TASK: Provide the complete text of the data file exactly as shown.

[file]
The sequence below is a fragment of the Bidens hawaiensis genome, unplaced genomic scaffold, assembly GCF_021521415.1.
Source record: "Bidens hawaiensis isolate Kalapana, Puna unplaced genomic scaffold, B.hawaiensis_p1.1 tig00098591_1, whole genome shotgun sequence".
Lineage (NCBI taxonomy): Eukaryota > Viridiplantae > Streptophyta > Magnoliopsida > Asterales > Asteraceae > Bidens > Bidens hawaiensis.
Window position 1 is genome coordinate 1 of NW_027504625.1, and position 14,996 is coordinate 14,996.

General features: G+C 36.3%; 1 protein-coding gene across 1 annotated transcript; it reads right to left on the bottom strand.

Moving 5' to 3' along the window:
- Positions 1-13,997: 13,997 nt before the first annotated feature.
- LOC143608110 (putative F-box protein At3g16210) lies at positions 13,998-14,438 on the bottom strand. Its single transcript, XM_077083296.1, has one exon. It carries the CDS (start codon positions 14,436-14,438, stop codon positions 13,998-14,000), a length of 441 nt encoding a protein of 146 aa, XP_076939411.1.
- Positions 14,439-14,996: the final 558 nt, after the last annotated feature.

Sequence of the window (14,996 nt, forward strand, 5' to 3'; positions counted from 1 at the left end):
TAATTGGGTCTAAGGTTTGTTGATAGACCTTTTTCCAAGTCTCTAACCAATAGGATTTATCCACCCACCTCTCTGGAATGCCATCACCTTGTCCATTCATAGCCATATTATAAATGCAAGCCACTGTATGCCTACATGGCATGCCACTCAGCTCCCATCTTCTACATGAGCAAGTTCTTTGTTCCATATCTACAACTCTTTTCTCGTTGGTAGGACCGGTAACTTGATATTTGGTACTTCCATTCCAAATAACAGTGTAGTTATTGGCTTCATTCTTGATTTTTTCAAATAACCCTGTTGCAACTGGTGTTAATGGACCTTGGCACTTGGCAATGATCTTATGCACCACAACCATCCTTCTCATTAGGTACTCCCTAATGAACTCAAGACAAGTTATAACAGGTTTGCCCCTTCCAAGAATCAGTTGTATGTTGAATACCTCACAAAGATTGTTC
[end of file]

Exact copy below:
The sequence below is a fragment of the Bidens hawaiensis genome, unplaced genomic scaffold, assembly GCF_021521415.1.
Source record: "Bidens hawaiensis isolate Kalapana, Puna unplaced genomic scaffold, B.hawaiensis_p1.1 tig00098591_1, whole genome shotgun sequence".
Lineage (NCBI taxonomy): Eukaryota > Viridiplantae > Streptophyta > Magnoliopsida > Asterales > Asteraceae > Bidens > Bidens hawaiensis.
Window position 1 is genome coordinate 1 of NW_027504625.1, and position 14,996 is coordinate 14,996.

General features: G+C 36.3%; 1 protein-coding gene across 1 annotated transcript; it reads right to left on the bottom strand.

Moving 5' to 3' along the window:
- Positions 1-13,997: 13,997 nt before the first annotated feature.
- LOC143608110 (putative F-box protein At3g16210) lies at positions 13,998-14,438 on the bottom strand. Its single transcript, XM_077083296.1, has one exon. It carries the CDS (start codon positions 14,436-14,438, stop codon positions 13,998-14,000), a length of 441 nt encoding a protein of 146 aa, XP_076939411.1.
- Positions 14,439-14,996: the final 558 nt, after the last annotated feature.

Sequence of the window (14,996 nt, forward strand, 5' to 3'; positions counted from 1 at the left end):
TAATTGGGTCTAAGGTTTGTTGATAGACCTTTTTCCAAGTCTCTAACCAATAGGATTTATCCACCCACCTCTCTGGAATGCCATCACCTTGTCCATTCATAGCCATATTATAAATGCAAGCCACTGTATGCCTACATGGCATGCCACTCAGCTCCCATCTTCTACATGAGCAAGTTCTTTGTTCCATATCTACAACTCTTTTCTCGTTGGTAGGACCGGTAACTTGATATTTGGTACTTCCATTCCAAATAACAGTGTAGTTATTGGCTTCATTCTTGATTTTTTCAAATAACCCTGTTGCAACTGGTGTTAATGGACCTTGGCACTTGGCAATGATCTTATGCACCACAACCATCCTTCTCATTAGGTACTCCCTAATGAACTCAAGACAAGTTATAACAGGTTTGCCCCTTCCAAGAATCAGTTGTATGTTGAATACCTCACAAAGATTGTTC